Dial 'M' for mortgage help

By Marcie Geffner - HSH.com

If you're having difficulty making your mortgage payments -- and many homeowners are -- you're probably wondering who you should call for help. Experts say the worst thing you can do is ignore the problem. Here are five phone calls to make if you need mortgage help:
No. 1: Your loan servicer. The most important call will be to your loan servicer, the company that collects and manages your payments for your lender.
Calling your servicer is paramount because no one else has the power to make a decision as to what will happen with respect to your mortgage.

Read on: http://library.hsh.com/articles/homeowners-repeat-buyers/dial-m-for-mortgage-help.html

Bottom line on small business credit cards

By Marcie Geffner - Bankrate

A small-business credit card can be a perfect financial product for a small-business owner. But "can be" doesn't always mean "is." Rather, owners must consider their needs, weigh the costs and risks, and read the small print before they decide.

Business credit cards offer some nice benefits, according to Janet Zablock, global head of small business at payment processing giant Visa in San Francisco.

Specifically, she explains, these cards can help owners separate their business and personal expenses, get better views of their operating costs, bridge the gap between receivables and payables by periodically revolving business debt, establish a business credit history and take advantage of discounts offered through a business credit card program.

"The key is keeping personal versus business separate and making sure they're responsible in managing the financial end of the business," she says.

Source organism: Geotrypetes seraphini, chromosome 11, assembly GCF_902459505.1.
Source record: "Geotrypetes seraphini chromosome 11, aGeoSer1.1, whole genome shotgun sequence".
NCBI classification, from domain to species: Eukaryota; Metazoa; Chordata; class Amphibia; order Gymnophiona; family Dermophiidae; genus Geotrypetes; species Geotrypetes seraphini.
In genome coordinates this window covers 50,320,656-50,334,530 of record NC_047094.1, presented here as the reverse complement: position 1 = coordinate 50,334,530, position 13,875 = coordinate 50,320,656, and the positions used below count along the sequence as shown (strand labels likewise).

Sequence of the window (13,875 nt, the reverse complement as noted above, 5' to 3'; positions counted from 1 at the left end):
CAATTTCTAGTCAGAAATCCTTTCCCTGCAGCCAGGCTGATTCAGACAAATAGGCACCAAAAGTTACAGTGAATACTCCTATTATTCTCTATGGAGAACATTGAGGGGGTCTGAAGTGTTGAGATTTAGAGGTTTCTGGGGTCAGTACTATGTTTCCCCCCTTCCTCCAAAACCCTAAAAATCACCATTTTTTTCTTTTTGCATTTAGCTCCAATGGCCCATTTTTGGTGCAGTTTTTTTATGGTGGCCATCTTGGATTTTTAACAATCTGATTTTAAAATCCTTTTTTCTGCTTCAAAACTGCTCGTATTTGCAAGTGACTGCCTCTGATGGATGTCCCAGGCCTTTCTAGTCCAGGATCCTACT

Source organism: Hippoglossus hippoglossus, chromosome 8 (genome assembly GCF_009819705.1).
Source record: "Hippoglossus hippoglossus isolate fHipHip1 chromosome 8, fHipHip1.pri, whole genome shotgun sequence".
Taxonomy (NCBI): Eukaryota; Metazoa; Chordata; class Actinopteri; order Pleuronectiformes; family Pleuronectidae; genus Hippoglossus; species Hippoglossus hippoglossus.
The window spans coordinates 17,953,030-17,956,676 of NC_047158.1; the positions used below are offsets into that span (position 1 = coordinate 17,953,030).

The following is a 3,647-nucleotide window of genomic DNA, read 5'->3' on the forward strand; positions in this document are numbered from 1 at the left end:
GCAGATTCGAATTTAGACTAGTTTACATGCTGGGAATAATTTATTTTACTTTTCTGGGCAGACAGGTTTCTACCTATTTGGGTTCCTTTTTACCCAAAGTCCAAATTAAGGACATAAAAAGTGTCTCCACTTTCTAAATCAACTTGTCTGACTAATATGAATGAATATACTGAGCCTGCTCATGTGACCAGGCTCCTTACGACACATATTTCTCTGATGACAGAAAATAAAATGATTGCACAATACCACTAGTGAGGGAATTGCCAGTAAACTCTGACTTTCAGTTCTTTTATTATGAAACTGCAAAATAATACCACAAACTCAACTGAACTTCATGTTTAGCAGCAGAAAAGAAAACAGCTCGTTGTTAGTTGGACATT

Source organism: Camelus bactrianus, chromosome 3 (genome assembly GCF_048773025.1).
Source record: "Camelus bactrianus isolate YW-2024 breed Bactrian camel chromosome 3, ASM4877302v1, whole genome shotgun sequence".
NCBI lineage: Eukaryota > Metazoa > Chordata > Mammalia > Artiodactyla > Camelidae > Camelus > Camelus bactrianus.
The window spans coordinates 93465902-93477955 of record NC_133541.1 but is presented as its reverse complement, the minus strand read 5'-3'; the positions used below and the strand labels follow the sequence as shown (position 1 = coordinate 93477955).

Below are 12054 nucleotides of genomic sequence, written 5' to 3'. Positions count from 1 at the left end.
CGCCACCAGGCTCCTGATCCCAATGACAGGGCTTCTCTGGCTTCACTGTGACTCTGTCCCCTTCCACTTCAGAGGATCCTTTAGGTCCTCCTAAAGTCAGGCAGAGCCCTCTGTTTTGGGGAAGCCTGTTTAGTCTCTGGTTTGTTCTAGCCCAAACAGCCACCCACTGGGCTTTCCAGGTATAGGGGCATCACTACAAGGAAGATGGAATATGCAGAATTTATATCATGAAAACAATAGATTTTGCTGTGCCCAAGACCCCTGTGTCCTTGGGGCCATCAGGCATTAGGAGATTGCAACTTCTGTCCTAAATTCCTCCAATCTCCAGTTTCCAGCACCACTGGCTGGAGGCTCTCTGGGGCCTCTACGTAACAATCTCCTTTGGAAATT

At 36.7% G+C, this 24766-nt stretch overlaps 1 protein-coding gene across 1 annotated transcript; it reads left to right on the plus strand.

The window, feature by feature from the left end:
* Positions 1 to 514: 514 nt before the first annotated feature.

American Express, Bank of America, Chase, Capital One and Citi all offer small-business credit cards, as do many smaller banks and other financial institutions. Some cards have no annual fee. Others charge $59 to $95 per year or more. The first-year fee is often waived as an inducement to new customers.

Read on: http://www.bankrate.com/finance/credit-cards/bottom-line-small-business-credit-cards.aspx

11 dumb excuses not to save money

By Marcie Geffner - Bankrate

It's easy to come up with reasons not to save money for an emergency, job loss, retirement or other need or goal, but not saving can cause considerable financial pain down the road. That's why it's smart to regularly put money in a savings account where it's available for whatever happens in the future.

"Saving is about mindset," says Bob Morrison, principal at Downing Street Wealth Management LLC, a financial planning firm in Littleton, Colo. "It doesn't matter whether you make minimal dollars or a significant amount, you should save a certain percentage and learn to live within that income because you have a responsibility to provide for yourself and your goals for the future."

With that in mind, here are 11 lame excuses not to save money and why they don't work:

Read on: http://www.bankrate.com/finance/savings/11-dumb-excuses-save-money.aspx